My only complaints is that the trains can get painfully slow when traveling through certain areas because Amtrak generally doesn't own the lines and the freight trains have right of way.

Overall though, I love traveling by Amtrak and I wish it were more convenient to do so out of Detroit (nearly everything here has to go out of its way to Chicago first).
 

Aldehyde

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Don't know about the east coast, but I've done trips from SF to PDX along the coast on the Coast Starlight. It is a much more relaxed, classier way to travel. Surprisingly good food (keep in mind it is a train) and a wine / cheese tasting with local fare.

I think this train is quite different than the commuter trains on the east coast, but i love it.

 
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criss crossed the US a few times on Amtrak in my younger years. Priceless experience.
 

suited

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Copied from a review website:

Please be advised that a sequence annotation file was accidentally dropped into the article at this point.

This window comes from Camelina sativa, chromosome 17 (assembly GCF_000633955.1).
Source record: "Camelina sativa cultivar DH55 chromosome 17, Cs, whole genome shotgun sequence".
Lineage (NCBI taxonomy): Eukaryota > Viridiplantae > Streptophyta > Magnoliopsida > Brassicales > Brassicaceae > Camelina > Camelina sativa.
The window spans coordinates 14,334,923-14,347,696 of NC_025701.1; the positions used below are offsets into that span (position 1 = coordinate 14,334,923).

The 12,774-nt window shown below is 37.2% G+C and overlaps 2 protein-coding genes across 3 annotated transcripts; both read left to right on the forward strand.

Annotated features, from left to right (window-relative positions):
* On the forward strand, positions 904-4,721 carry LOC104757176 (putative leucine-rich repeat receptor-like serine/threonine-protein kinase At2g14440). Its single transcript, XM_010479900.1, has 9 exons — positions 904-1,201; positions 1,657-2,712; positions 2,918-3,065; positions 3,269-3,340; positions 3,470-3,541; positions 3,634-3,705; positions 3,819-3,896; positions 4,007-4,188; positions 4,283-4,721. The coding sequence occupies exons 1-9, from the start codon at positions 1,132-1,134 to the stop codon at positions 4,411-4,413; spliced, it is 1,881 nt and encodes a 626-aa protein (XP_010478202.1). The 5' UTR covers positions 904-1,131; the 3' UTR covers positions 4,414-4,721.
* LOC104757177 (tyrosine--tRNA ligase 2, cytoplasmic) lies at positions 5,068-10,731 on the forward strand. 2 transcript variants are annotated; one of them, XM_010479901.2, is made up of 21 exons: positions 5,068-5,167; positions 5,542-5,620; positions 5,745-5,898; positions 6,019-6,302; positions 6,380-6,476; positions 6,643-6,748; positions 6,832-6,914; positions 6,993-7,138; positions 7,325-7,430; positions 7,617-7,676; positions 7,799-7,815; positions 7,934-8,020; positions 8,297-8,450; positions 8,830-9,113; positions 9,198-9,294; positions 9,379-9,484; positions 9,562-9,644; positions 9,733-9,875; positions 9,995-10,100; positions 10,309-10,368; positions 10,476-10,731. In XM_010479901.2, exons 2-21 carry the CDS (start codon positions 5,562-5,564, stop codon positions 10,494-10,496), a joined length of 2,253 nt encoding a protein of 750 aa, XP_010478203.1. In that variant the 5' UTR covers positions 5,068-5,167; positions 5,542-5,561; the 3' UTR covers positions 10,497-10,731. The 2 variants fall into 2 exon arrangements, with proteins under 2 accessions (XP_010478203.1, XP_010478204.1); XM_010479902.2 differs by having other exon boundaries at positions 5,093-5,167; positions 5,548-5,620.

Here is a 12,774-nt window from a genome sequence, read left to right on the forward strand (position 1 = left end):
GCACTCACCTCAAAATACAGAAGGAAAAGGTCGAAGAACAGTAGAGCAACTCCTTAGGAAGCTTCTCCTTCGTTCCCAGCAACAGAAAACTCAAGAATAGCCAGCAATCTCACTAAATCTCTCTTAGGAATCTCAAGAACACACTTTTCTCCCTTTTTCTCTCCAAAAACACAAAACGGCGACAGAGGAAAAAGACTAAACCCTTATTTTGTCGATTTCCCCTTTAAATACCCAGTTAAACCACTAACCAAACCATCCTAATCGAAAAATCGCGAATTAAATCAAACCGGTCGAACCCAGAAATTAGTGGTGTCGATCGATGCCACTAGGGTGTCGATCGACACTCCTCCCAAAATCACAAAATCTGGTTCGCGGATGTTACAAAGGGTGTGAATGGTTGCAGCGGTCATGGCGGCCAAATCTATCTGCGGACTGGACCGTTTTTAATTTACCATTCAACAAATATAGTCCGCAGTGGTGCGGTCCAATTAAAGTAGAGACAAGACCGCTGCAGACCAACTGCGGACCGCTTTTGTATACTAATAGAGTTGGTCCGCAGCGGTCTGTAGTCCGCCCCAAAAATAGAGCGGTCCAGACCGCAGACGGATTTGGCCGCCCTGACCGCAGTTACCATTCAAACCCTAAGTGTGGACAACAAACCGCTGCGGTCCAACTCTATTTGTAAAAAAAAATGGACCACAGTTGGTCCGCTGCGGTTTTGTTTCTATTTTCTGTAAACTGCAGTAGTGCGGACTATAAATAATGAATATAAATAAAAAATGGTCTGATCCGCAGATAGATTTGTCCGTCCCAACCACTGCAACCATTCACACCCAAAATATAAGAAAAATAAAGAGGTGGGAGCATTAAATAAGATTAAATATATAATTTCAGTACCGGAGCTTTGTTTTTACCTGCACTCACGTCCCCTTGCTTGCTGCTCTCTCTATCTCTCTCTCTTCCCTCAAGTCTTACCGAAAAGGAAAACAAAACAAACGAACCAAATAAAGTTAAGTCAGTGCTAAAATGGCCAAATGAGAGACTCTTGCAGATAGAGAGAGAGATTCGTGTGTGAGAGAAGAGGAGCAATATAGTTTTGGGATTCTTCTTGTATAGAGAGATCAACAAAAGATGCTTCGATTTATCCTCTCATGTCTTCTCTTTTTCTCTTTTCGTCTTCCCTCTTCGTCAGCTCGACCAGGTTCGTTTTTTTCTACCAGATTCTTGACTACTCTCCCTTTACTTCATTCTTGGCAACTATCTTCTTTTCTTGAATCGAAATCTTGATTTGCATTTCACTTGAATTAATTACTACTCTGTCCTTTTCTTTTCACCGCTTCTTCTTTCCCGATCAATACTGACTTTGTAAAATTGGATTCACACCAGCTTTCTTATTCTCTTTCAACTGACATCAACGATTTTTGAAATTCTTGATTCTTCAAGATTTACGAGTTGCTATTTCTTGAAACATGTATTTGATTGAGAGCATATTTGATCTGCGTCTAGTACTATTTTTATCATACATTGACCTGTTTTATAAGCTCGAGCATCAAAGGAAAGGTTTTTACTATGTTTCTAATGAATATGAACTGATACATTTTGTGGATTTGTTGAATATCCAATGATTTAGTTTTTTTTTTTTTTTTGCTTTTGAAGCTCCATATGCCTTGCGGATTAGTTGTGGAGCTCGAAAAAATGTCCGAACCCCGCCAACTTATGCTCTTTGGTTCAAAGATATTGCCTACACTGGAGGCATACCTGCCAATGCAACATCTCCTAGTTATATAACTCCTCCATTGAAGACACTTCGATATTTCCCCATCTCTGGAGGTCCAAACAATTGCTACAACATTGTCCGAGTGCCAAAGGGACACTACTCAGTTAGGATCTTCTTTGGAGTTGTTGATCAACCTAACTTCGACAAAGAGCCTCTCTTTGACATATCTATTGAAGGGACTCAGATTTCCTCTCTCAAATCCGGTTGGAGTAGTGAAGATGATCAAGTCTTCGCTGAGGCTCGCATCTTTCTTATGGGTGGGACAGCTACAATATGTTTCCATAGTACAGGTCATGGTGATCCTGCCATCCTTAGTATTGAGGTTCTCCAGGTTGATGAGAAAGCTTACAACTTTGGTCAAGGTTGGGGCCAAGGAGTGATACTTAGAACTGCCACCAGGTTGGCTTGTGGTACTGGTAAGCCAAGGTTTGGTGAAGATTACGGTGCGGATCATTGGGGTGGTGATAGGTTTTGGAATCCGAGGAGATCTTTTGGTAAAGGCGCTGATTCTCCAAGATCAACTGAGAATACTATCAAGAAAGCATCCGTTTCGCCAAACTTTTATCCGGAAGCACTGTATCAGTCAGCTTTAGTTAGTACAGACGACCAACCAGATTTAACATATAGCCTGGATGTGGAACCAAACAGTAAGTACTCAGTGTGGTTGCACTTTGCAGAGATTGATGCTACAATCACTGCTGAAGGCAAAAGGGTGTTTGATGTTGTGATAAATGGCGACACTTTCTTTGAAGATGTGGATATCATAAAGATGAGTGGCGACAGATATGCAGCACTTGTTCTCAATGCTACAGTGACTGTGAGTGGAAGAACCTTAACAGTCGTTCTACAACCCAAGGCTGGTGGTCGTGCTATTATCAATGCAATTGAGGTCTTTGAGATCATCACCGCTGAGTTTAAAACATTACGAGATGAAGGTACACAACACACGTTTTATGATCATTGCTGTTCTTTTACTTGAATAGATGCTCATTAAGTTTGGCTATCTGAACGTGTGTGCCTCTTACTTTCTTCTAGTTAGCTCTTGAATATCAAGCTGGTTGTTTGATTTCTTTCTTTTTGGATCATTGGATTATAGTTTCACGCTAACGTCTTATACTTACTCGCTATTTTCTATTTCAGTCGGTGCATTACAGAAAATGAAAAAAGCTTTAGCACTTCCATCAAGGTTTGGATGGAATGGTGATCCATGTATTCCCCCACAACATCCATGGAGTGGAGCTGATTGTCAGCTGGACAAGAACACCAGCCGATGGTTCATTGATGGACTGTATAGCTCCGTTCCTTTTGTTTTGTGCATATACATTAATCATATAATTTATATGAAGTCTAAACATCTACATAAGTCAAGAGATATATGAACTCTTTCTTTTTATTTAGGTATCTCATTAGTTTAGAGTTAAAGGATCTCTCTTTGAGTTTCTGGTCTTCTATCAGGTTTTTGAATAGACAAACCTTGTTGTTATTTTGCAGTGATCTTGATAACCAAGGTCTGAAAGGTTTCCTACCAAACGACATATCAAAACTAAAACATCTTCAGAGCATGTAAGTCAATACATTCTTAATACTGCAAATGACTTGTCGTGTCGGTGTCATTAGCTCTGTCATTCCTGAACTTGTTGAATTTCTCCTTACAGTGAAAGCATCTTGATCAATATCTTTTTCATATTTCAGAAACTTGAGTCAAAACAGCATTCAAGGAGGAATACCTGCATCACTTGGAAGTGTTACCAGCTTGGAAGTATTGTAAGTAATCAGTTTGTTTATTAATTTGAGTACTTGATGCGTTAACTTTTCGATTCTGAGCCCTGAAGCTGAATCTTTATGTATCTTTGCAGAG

You see, I foolishly chose Amtrak once. Once.

Back around 1992 some friends and I all decided to travel to LA so we could watch the Aggies (Texas A&M) play Stanford in the Disney Pigskin Classic Football Thing Bowl (Aggies won, whooooop!). We saw an ad for Amtrak and how favorably it compared to air travel in terms of pricing. We looked through the snazzy Amtrak brochures. Saw lots of smiling people resting in comfort on big reclining seats. People sleeping peacefully (again -- smiling) in nice big berths in sleeper rooms. Families smiling through large windows at breathtaking scenery. Couples smiling at one another as they enjoyed a good-looking meal ("prepared by chefs trained at the Culinary Institute of America" as the brochure described it).

Sure, it was going to take 2 days to go from Houston to LA, but what the heck -- it would be an adventure.